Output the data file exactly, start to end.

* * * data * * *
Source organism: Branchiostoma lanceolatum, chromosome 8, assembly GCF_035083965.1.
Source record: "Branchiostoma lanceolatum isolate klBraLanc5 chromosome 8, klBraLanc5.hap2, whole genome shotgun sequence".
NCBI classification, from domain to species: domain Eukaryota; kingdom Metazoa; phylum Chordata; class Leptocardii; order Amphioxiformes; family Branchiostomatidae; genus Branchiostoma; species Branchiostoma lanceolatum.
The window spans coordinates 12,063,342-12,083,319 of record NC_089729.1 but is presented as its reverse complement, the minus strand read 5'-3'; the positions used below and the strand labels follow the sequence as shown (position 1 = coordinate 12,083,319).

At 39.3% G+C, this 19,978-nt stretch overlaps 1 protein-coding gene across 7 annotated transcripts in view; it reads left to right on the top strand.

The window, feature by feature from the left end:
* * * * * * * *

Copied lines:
Source organism: Branchiostoma lanceolatum, chromosome 8, assembly GCF_035083965.1.
Source record: "Branchiostoma lanceolatum isolate klBraLanc5 chromosome 8, klBraLanc5.hap2, whole genome shotgun sequence".
NCBI classification, from domain to species: domain Eukaryota; kingdom Metazoa; phylum Chordata; class Leptocardii; order Amphioxiformes; family Branchiostomatidae; genus Branchiostoma; species Branchiostoma lanceolatum.
The window spans coordinates 12,063,342-12,083,319 of record NC_089729.1 but is presented as its reverse complement, the minus strand read 5'-3'; the positions used below and the strand labels follow the sequence as shown (position 1 = coordinate 12,083,319).

At 39.3% G+C, this 19,978-nt stretch overlaps 1 protein-coding gene across 7 annotated transcripts in view; it reads left to right on the top strand.

The window, feature by feature from the left end: